Another aspect of buying freeze dried food is where it comes from. For those that are worried about food safety issues, some 3rd world countries have iffy track records that you may want to avoid. Some people may simply want to buy American, while others may not care one bit and want the best price no matter where it comes from.
Unless you are in that last group you have some work to do. Calling companies and asking them where their food is grown (not where it is processed or canned) is a chore. Over the past year we have reached out to many of them to ask that question (including companies we have yet to review) and a good percentage of them were very resistant to admit it. You can tell they were not comfortable talking about it and especially not admitting to it but it can be done.
Others like The Blue Chip Group (makers of Augason Farms, another company we have yet to review) have no problem owning up to bringing in food from places like China so your mileage will vary but in the end if you want to know you need to call and ask. We have decided against making a list of these companies as we are tired of being harassed by a select few.
Before you buy a lot of product test it out first. We have tried a lot of products and sometimes we have picked the more expensive product while other times the less expensive option was the winner.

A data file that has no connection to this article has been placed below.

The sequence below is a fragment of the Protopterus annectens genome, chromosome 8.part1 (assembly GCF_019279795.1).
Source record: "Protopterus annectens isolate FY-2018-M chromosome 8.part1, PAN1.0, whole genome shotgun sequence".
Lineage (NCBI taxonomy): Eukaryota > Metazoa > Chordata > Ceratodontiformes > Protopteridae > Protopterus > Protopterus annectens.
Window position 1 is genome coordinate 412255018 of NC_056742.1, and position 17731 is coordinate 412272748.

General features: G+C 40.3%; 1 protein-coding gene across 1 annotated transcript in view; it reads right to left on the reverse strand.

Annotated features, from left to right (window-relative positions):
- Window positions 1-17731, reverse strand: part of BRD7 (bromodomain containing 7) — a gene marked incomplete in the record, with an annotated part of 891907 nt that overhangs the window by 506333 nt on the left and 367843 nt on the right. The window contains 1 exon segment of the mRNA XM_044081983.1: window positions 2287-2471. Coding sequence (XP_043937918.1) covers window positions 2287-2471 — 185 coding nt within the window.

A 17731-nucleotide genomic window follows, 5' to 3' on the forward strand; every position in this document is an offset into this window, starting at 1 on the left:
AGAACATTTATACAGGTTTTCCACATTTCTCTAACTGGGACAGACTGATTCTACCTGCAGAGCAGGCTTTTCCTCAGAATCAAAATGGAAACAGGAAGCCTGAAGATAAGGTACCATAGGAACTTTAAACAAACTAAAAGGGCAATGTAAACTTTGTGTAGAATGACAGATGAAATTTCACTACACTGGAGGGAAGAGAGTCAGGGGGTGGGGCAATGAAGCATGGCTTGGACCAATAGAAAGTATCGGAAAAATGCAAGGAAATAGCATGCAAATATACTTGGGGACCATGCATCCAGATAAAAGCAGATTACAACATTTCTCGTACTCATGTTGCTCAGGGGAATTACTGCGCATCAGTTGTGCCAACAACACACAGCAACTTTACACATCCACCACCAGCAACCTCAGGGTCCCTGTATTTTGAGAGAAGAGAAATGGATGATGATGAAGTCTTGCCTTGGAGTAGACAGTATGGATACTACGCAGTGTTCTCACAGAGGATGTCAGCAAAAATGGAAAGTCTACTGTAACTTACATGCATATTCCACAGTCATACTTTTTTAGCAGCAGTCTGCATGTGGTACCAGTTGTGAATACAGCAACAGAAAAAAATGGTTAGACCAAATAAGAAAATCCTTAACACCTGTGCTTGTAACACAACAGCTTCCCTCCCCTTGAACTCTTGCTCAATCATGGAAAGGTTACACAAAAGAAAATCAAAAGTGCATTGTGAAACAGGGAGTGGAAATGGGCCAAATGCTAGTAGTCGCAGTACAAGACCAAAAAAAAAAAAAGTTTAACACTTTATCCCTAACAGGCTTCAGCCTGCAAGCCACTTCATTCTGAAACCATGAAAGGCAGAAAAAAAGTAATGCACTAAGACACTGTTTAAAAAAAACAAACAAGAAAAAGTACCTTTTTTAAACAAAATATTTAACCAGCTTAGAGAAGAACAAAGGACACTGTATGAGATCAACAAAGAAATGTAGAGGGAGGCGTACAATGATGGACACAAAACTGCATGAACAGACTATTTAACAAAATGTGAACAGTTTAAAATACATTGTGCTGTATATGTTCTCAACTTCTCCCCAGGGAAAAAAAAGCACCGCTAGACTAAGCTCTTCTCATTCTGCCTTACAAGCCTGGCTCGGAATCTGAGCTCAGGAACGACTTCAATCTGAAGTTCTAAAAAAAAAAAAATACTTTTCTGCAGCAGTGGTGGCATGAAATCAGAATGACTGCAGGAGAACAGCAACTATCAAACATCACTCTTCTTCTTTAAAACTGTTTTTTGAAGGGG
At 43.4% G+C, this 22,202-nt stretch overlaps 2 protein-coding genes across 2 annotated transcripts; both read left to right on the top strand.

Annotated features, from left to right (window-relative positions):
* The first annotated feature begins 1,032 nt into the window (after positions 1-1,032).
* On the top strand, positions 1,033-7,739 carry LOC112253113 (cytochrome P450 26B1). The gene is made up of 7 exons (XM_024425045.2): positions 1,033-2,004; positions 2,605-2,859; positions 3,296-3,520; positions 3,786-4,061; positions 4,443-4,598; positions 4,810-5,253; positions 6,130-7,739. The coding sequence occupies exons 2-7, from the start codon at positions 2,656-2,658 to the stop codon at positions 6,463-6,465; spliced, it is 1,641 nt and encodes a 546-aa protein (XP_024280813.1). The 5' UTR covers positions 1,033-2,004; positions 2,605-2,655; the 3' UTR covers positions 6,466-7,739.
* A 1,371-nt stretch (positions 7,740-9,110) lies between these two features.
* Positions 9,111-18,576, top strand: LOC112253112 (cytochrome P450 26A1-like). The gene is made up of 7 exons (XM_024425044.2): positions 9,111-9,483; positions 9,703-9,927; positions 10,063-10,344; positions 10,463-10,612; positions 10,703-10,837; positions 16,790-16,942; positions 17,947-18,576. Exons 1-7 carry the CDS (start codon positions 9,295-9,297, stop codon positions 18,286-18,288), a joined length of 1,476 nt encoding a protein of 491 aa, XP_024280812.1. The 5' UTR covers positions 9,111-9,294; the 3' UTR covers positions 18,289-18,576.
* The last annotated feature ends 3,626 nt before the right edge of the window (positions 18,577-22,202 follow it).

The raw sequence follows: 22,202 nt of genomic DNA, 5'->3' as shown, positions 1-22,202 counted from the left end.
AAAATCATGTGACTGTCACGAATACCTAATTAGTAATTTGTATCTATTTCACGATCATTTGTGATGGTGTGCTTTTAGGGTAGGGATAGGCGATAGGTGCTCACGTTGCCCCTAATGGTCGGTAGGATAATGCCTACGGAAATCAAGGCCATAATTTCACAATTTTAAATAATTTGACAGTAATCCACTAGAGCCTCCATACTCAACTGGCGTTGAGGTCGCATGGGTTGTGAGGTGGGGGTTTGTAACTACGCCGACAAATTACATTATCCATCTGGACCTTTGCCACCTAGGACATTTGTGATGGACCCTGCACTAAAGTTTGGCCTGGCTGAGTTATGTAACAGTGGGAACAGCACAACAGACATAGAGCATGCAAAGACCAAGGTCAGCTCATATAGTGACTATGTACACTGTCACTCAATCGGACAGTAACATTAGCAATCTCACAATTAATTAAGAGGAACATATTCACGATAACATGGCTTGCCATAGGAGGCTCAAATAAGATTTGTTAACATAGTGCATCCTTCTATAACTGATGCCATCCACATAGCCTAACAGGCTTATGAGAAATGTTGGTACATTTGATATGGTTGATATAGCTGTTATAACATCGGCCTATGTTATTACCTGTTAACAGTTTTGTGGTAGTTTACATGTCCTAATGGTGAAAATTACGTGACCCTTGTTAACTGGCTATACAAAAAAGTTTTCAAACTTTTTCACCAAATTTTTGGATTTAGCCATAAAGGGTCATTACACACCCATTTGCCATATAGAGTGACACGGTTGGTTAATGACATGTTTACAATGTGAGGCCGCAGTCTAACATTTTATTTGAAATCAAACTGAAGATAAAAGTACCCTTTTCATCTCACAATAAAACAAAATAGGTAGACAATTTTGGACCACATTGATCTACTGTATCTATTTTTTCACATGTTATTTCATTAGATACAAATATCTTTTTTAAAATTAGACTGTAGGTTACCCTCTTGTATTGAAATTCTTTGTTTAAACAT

We have invested in a lot of dehydrated and freeze-dried food storage and feel that getting the best value is what makes sense for our family. Others may feel that the cheapest is always the best as they hope they will never have to use it and just want the least expensive option. That is ok too, what makes sense for your family is all that matters but for those that are a little more discerning about the food they eat we highly recommend sampling and these small containers are great for it.
BUYING TIP: We don’t recommend buying your entire food storage in the smaller containers as they are nowhere near as good of a deal as their larger counterparts. For example the blueberries shown above, are $2.47 an ounce in the #10 can versus $5.47 an ounce in the small pouch as of the day of this post. Nearly twice the price when buying in smaller quantities. Use them to sample but for that reason only.
Prepare for Using the Product
You have the food but what happens when it comes time to use? For those that are buying and stowing the product for a rainy day you will want to practice a little with the product so you know how to prepare, cook, and make recipes with it. For those that eat the products daily and rotate through it you will also want to do some things to make your experience the best possible. Here are a couple usability tips:
– With canned product replace plastic over-cap (white or clear can cap) after each use. To keep air out.
– If you are in a humid area, once the can is open put the product in a ziploc bag and push air out as much as possible before resleaing and replacing the product into the can.
– Place opened product into a vacuum sealable bag, one such brand is FoodSaver. Oxygen is an enemy to food preservation and these systems do a lot to help even opened food last much longer on your shelf.